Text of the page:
Things may have changed with the SQE and access to more statistics, but to
the best of my knowledge, query optimizer treats an inequality operator
(which I'm guessing '>' qualifies for) as "there's likely 33% of rows to
qualify for this selection criteria". Since that's the only criteria in the
Where clause, and 33% is greater than 20% that's a cut-off for switching
over to a table scan, it'll opt for the table scan.
In other words, you have to 'convince' the query optimizer that less than
20% of rows will be affected for it to even consider an index
implementation. Fact that you're updating the same field that's being
queried on is likely to cause it not to use it anyway ... but your equality
test ('=') proved different, so it is possible...
Is it possible to enhance the selection criteria with some arbitrary
equality clause(s)? That may get it under the 20% estimate...
While in your testing mode, I would keep the EVI & RADIX index, and also
refresh the statistics on that column, just in case they're stale.
Statistics will of course help SQE only, so let me ask, is the UPDATE going
down the SQE path?
I like Chuck's idea of the SELECT FOR UPDATE OF, but I'm almost certain that
cursor will not use an index either.
As you say, native I/O gives you full control over the implementation, so
that's your best fallback plan for this scenario.
Celebrating 11-Years of SQL Performance Excellence on IBM i, i5/OS and
[mailto:midrange-l-bounces@xxxxxxxxxxxx] On Behalf Of Wilt, Charles
Sent: Thursday, June 26, 2008 9:42 AM
To: Midrange Systems Technical Discussion
Subject: RE: Table Scan during update - when the key field is being changed
Walden & Chuck,
I created the EVI, but it wasn't used, as the optimizer said the cost was
However, it appears the problem is that the flag field is numeric and the
statement is actually more
Set flag = 12345
Where flag > 0
If I change it to:
Set flag = 12345
Where flag = -1
Then the original index is indeed used.
I'm going to continue to test some scenarios. My test data had more records
flagged than would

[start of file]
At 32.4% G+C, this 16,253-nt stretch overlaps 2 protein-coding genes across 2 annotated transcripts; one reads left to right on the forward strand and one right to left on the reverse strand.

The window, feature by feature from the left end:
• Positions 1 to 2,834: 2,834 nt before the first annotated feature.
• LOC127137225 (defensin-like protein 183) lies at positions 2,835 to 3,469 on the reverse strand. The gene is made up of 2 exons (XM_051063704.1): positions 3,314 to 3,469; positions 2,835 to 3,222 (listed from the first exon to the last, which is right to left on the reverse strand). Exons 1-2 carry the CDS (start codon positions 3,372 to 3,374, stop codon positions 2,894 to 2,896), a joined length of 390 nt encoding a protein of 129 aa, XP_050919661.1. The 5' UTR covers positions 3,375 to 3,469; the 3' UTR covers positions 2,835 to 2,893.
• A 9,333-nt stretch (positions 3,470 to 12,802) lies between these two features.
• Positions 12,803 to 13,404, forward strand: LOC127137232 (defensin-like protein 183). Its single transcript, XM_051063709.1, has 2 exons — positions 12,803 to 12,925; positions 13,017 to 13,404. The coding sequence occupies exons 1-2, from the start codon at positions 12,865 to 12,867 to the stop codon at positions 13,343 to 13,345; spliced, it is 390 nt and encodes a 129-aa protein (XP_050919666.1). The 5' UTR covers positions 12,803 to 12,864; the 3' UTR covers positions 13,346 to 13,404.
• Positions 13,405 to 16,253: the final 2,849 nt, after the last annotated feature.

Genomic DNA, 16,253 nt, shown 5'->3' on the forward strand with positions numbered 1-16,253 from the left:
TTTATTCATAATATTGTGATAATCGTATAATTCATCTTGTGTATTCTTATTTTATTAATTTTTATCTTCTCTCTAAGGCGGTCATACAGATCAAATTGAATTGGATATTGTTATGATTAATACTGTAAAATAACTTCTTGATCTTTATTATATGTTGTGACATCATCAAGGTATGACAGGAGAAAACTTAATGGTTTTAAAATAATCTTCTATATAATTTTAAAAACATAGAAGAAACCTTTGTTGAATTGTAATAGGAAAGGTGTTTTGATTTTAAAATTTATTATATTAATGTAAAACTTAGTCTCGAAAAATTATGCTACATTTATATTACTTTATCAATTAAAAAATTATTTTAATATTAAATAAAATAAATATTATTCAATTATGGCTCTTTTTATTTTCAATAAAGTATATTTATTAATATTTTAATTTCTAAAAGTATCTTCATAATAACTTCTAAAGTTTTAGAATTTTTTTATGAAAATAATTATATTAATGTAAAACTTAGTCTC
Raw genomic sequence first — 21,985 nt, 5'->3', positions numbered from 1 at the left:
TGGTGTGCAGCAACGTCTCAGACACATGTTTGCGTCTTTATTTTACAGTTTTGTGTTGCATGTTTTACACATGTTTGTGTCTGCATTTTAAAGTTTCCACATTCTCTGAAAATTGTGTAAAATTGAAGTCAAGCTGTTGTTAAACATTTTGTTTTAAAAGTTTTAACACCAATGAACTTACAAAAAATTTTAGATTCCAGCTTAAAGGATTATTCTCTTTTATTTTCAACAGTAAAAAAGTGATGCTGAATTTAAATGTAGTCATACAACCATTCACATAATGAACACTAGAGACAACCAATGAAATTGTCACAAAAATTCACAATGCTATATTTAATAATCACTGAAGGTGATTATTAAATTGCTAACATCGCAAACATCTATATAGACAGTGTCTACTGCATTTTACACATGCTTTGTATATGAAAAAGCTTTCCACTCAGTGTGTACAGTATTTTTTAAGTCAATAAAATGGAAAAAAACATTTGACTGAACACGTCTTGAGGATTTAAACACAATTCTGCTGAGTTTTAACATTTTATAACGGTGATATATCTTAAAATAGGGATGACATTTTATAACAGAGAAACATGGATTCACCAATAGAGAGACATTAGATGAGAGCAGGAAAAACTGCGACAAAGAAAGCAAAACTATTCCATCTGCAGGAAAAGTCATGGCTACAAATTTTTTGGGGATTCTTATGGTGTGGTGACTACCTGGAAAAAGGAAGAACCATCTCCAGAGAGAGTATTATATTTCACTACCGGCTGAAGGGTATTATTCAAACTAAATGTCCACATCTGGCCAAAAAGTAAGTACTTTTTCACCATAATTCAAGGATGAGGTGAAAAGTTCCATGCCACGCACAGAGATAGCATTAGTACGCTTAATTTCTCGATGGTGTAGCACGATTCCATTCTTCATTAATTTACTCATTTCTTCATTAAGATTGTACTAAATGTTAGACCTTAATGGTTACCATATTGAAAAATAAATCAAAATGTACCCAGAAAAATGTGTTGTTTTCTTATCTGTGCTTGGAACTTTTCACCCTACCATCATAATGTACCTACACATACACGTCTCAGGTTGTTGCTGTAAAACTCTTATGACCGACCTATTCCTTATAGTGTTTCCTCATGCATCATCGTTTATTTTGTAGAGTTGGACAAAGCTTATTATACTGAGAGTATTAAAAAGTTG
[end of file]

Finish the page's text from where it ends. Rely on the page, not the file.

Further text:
CINTAS Corporation - IT 92B
From: midrange-l-bounces@xxxxxxxxxxxx [mailto:midrange-l-
bounces@xxxxxxxxxxxx] On Behalf Of CRPence
Sent: Thursday, June 26, 2008 10:25 AM
Subject: Re: Table Scan during update - when the key field is being
An Encode Vector Index [EVI] may give the optimizer enough
information to still use that index... if the restriction is not there
due to the optimizer not being smart enough to rule out a loop on
updating the same row(s). Or the EVI could simply limit the rows to be
scanned, such that the update query still does not use the key on the
An SQL cursor using SELECT FOR UPDATE OF can be used instead of
native I/O. Not sure if the same RC13 might not still occur however.
Perhaps not, since the onus is then on the user not to cause a loop.
What is the DDL for the TABLE and INDEX objects? More specifically,
what is the unique or other keys, beyond just a flag... something that
can join matching rows, irrespective of existence of the flag? An AND
can be added to the WHERE clause, including a subquery that matches the
records with same FLAG='Y' test; the subquery of course is read-only, so
the RC13 restriction does not apply. If the number of rows having value
'N' is always very small, this is probably the best option.
Wilt, Charles wrote:
I've got a file with what amounts to basically a flag field in it.
There is a DDS keyed logical over this field.
Once the records with the flag set have been processed, I need to
reset the flag field.
Update mytable Set flag = 'N' Where flag = 'Y'
However, during the update a full table scan is always performed.
The debug message CPI432C - All access paths were considered for file
indicate that the access path over the was not used because of reason
13 - The access path contains one or more keys which may be changed
by the query during an insert or update.
I suppose this makes sense, but this table has about 3 million
records, so a full table scan is costly when only 1-2% of the records
We are running v5r2, I don't suppose that this limitation has changed
Regardless, anybody have any tips or techniques to deal with this?
I suppose that there's always an RPG stored procedure that uses
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